For those who consider such scenarios unlikely, remember this: When the National Academy of Sciences urged the government to pass a ban on human reproductive cloning last year, it did so not because human cloning was deemed morally objectionable but because it currently wasn’t deemed “safe.” Such amoral reasoning hardly inspires confidence in the durability of a ban limited to reproductive cloning, or in the long-term commitment to maintaining it of those now urging that approach.

For those who believe that human cloning for any purpose is intrinsically immoral and dehumanizing, a pseudo-ban is worse than no ban at all. Accordingly, if our choice today is either acceptance of a ban on human reproductive cloning only or stalemate, we should choose stalemate. Far better to keep struggling for a moral public policy with integrity than surrender to political expediency and harmful half-measures.

Even without a ban today, we accomplish a lot by continuing to struggle toward outlawing the cloning of human life at both federal and state levels. (Iowa recently outlawed all human cloning within its borders.) As long as venture capitalists know that investing in immoral cloning research presents a significant financial risk, the Brave New World enterprise will continue to face a shortage of resources.

In the meantime, adult stem cell experiments likely will continue to demonstrate awesome potential, so that one day even the New York Times will be unable to ignore the news. Once the country recognizes that we can have regenerative medicine and morality too, the dogged resistance to a legal ban on all human cloning will collapse, and a proper legal ban will be enacted.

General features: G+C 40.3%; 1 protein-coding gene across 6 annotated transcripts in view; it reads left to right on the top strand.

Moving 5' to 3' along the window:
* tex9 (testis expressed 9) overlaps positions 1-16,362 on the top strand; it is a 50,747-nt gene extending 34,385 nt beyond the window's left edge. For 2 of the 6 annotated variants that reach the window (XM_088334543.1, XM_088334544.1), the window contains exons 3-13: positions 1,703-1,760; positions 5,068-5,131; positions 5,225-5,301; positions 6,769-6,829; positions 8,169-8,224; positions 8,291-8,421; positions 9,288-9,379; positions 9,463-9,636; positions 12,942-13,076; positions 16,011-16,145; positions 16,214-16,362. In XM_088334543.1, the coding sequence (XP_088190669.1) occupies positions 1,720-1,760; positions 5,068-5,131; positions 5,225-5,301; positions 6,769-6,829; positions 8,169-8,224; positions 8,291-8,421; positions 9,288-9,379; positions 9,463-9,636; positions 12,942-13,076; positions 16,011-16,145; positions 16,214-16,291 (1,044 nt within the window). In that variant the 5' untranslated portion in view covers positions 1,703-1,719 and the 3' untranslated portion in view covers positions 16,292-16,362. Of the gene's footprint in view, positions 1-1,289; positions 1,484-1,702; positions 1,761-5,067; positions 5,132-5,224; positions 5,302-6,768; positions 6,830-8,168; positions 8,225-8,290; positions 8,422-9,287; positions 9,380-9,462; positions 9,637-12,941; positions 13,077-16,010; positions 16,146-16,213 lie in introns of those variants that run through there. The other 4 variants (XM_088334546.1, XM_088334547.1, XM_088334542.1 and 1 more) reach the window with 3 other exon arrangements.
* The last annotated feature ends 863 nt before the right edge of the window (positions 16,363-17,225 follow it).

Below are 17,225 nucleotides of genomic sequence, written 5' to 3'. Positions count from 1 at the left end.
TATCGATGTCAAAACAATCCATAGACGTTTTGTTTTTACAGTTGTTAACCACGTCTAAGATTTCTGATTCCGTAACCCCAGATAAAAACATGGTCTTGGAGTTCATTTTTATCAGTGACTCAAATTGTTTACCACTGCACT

Wesley J. Smith

Chair and Senior Fellow, Center on Human Exceptionalism
Wesley J. Smith is Chair and Senior Fellow at the Discovery Institute’s Center on Human Exceptionalism. Wesley is a contributor to National Review and is the author of 14 books, in recent years focusing on human dignity, liberty, and equality. Wesley has been recognized as one of America’s premier public intellectuals on bioethics by National Journal and has been honored by the Human Life Foundation as a “Great Defender of Life” for his work against suicide and euthanasia. Wesley’s most recent book is Culture of Death: The Age of “Do Harm” Medicine, a warning about the dangers to patients of the modern bioethics movement.